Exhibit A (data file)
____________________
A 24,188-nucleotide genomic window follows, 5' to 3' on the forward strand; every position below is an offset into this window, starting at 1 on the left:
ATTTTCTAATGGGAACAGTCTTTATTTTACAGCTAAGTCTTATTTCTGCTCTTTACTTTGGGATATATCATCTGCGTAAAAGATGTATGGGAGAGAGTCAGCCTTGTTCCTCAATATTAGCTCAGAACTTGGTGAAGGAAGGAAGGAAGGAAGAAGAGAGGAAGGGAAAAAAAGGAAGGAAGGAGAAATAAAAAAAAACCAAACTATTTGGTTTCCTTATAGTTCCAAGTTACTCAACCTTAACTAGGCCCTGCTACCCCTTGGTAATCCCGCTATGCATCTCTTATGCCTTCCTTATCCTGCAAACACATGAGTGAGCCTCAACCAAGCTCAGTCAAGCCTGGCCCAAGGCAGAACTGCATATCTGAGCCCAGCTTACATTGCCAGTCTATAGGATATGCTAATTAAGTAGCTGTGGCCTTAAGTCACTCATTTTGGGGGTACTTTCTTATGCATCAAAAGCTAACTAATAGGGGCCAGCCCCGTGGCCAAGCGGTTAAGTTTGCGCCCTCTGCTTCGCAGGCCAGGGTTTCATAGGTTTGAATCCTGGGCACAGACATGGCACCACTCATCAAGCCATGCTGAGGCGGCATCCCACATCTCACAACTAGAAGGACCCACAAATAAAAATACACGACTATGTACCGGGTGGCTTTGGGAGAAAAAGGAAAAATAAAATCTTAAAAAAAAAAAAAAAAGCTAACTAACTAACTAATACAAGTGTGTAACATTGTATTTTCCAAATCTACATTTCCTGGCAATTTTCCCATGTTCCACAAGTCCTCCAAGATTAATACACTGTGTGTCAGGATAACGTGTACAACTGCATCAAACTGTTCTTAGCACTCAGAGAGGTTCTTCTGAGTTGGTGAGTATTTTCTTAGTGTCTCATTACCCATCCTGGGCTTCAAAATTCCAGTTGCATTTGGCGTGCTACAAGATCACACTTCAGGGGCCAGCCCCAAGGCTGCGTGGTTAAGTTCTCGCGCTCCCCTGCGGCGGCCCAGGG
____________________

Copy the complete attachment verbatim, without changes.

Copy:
A 24,188-nucleotide genomic window follows, 5' to 3' on the forward strand; every position below is an offset into this window, starting at 1 on the left:
ATTTTCTAATGGGAACAGTCTTTATTTTACAGCTAAGTCTTATTTCTGCTCTTTACTTTGGGATATATCATCTGCGTAAAAGATGTATGGGAGAGAGTCAGCCTTGTTCCTCAATATTAGCTCAGAACTTGGTGAAGGAAGGAAGGAAGGAAGAAGAGAGGAAGGGAAAAAAAGGAAGGAAGGAGAAATAAAAAAAAACCAAACTATTTGGTTTCCTTATAGTTCCAAGTTACTCAACCTTAACTAGGCCCTGCTACCCCTTGGTAATCCCGCTATGCATCTCTTATGCCTTCCTTATCCTGCAAACACATGAGTGAGCCTCAACCAAGCTCAGTCAAGCCTGGCCCAAGGCAGAACTGCATATCTGAGCCCAGCTTACATTGCCAGTCTATAGGATATGCTAATTAAGTAGCTGTGGCCTTAAGTCACTCATTTTGGGGGTACTTTCTTATGCATCAAAAGCTAACTAATAGGGGCCAGCCCCGTGGCCAAGCGGTTAAGTTTGCGCCCTCTGCTTCGCAGGCCAGGGTTTCATAGGTTTGAATCCTGGGCACAGACATGGCACCACTCATCAAGCCATGCTGAGGCGGCATCCCACATCTCACAACTAGAAGGACCCACAAATAAAAATACACGACTATGTACCGGGTGGCTTTGGGAGAAAAAGGAAAAATAAAATCTTAAAAAAAAAAAAAAAAGCTAACTAACTAACTAATACAAGTGTGTAACATTGTATTTTCCAAATCTACATTTCCTGGCAATTTTCCCATGTTCCACAAGTCCTCCAAGATTAATACACTGTGTGTCAGGATAACGTGTACAACTGCATCAAACTGTTCTTAGCACTCAGAGAGGTTCTTCTGAGTTGGTGAGTATTTTCTTAGTGTCTCATTACCCATCCTGGGCTTCAAAATTCCAGTTGCATTTGGCGTGCTACAAGATCACACTTCAGGGGCCAGCCCCAAGGCTGCGTGGTTAAGTTCTCGCGCTCCCCTGCGGCGGCCCAGGG